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Sea Change Programme

Puffin from the Bird Yarns project, part of Cape Farewell's Sea Change programme.
Grown out of the Scottish Islands Expedition, Cape Farewell’s Sea Change is a four-year programme of research and making across Scotland’s western and northern isles. Sea Change involves over 30 UK and international artists and scientists, working collaboratively and independently to consider the relationships between people, places and resources in the context of climate change.... Read more ›

A timely reminder of how valuable an outsider’s perspective can be

Community Energy Scotland’s annual conference offered a timely reminder of how valuable an outsider’s perspective can be.  It was reported on some research into how different countries are taking forward the development of renewable energy. The study looks at several European countries including Scotland, as well as five states in America. The most striking feature... Read more ›

First there was an island – then there was a boat

Shiants 2
“First there was an island – then there was a boat”, so begins a poem by Shetland writer Laureen Johnston.  Since owning my first boat at the age of eleven, I have been an obsessive explorer of islands, the smaller and more remote the better.  Once, in the grip of a sudden attack of aquatic... Read more ›

‘On these isles’

Lawrence has a 7am coffee break after feeding cattle.
‘On these isles’ is a project by photographer Ed Smith, whom we had the great pleasure of meeting when visiting the Island of Eigg. Ed has spent large periods of time on Eigg and other Inner Hebridean isles capturing life there in pictures. Have a look at more of his images and this project at... Read more ›

A gaelic song

Mary Jane Lamond, Jo Royle and Julie Fowlis Video by Ruth Little

Cape Farewell – we know what to do, can art help us get on and do it?

The following is an excerpt from Sara Parkin’s article found on the Forum for the Future website. …I was fortunate enough to join the crew for one week of a four week tour of Scottish Islands, starting with Skye and Canna before crossing the Minch to Mingulay, Barra and South Uist. The weather was kind,... Read more ›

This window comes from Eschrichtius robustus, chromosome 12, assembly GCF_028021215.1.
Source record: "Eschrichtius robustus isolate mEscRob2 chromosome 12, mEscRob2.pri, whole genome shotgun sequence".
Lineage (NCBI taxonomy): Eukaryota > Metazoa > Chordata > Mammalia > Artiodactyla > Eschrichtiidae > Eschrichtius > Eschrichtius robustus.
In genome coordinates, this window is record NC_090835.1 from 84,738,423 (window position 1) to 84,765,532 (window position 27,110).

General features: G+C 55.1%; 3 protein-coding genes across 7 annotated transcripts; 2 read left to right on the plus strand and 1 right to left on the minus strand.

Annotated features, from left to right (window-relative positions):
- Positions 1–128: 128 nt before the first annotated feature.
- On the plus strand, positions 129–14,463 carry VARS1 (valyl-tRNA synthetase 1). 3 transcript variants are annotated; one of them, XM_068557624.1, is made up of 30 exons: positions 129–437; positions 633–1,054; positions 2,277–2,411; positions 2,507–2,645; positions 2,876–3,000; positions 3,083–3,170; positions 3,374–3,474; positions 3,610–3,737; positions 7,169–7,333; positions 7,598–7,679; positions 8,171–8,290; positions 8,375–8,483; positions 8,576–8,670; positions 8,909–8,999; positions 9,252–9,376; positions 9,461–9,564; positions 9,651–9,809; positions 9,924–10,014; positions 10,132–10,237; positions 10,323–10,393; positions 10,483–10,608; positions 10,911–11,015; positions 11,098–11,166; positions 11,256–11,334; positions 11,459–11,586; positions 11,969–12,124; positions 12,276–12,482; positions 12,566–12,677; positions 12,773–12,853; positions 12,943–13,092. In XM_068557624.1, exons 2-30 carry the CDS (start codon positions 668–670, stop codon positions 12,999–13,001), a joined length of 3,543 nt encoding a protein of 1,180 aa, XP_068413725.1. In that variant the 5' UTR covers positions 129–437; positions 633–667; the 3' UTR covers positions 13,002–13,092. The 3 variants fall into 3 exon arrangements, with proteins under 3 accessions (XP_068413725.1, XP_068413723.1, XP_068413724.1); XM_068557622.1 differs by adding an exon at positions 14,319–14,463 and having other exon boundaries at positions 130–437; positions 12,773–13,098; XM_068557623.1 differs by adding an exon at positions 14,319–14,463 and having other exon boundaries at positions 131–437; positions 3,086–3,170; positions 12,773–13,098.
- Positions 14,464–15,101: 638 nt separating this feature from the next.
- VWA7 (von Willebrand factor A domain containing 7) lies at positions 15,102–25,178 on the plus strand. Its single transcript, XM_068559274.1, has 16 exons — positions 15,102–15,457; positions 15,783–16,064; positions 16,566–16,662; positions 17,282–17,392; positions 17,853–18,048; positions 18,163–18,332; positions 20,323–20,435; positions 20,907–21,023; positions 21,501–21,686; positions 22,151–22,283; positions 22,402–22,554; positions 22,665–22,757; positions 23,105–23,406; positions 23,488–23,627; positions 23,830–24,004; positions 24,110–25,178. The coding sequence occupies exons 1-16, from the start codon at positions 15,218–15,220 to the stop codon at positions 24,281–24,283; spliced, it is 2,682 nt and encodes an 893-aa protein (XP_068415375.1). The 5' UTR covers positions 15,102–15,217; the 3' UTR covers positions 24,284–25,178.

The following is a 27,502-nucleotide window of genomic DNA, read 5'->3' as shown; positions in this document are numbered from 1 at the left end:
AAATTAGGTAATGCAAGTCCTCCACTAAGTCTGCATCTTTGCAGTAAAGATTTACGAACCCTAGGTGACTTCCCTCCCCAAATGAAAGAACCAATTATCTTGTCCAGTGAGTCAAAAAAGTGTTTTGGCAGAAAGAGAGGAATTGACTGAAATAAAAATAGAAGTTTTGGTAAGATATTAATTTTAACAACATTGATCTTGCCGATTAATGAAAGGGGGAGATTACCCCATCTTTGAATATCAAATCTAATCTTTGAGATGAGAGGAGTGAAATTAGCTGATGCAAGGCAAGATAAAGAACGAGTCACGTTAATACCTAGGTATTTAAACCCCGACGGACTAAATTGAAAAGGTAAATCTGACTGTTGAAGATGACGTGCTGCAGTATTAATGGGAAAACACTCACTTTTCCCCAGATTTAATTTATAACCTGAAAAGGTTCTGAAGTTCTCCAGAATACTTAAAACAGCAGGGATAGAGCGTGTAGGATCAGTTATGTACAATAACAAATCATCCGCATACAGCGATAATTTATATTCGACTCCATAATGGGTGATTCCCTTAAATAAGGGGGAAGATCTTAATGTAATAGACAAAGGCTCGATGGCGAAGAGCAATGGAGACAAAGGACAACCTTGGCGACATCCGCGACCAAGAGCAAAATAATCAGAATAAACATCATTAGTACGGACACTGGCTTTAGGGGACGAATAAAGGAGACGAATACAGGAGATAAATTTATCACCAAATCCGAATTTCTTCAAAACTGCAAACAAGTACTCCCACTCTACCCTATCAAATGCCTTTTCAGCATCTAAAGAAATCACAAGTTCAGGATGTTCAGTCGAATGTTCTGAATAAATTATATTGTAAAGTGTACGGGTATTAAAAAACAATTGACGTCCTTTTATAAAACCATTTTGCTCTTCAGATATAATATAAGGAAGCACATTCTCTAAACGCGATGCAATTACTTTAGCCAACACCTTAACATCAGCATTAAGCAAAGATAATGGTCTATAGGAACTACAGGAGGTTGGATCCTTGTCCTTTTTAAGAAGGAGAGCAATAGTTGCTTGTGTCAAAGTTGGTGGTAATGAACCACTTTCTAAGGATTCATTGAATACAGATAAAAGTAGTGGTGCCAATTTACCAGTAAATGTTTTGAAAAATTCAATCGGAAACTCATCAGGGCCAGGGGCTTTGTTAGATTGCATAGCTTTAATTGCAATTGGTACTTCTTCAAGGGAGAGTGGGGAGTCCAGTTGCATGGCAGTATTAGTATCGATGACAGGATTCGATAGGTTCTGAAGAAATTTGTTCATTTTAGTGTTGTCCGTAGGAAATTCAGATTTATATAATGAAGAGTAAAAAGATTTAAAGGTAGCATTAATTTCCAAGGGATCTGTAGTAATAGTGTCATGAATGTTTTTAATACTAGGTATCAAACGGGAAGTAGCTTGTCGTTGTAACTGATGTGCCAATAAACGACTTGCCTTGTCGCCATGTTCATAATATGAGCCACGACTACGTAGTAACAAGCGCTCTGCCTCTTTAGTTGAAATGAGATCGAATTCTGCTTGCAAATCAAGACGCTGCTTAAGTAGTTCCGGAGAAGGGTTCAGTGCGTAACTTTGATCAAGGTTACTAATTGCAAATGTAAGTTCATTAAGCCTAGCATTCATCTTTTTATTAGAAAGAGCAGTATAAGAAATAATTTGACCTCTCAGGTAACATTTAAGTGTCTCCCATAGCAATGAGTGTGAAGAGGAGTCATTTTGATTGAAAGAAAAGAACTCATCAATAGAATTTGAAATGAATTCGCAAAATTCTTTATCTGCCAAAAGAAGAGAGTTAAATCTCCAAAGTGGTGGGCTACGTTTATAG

Islands and Visions

Eigg Barbecue on Song of the Whale
There is a sea view when travelling from Eigg to Mallaig where you have a 360° vision of the Small Isles, Skye, the mountains of Scotland, Mull and, far into the distance, the Outer Hebrides. At 6 am yesterday the grey of the sea bled into the numerous blues of the mountains all dramatised by... Read more ›

Annie Cattrell and Jo Shapcott in conversation about week 4 of the expedition

Annie 1
JS Annie, what is it about islands? AC I like the fact that there’s a larger proportion of sea than land mass visible. There appears to be a completeness and self-sufficiency about the individual islands even though they are all distinctly different. There seems to be a big distinction between uninhabited and inhabited islands –... Read more ›


Photo by Sion Parkinson
(1) On the crossing from Ullapool to Stornaway on the Calmac, I wrote myself a list of rules, a set of behaviours that would concentrate my efforts, or assuage any guilt from any feelings of impotence, in my seven days aboard the ship. (1.1) Rules: (1.1.1) Take photographs, more than you need to, get in... Read more ›


Cotton Grass marking  Dwelling Rona
It was my birthday when I went to Rònaidh first. A place I wanted to see since I was little but I had always missed the boat. It is about forty miles north of my house near the Butt of Lewis. I went on the sixth of August aged thirty eight on the yacht ‘Song... Read more ›

Mary Arnold-Forster

Skye architect Mary shows the house of Fred Taylor she designed and reflects on the progress on Eigg and other green based aspirations for the islands architecture and energy supply.   Video shot by David Buckland     Sketches by Mary Arnold-Forster

Farewell and Ahoy: Log of a Voyage

Photo by Mary Smith
“Back in the kitchen.  A new group has joined Song of the Whale. There is an overlap of crew, Cape Farewell folk, and the artists and scientists who will sail together this coming week. They are planning to sail to North Rona, the Shiants and the coasts of Skye. But I’ve left the ship though... Read more ›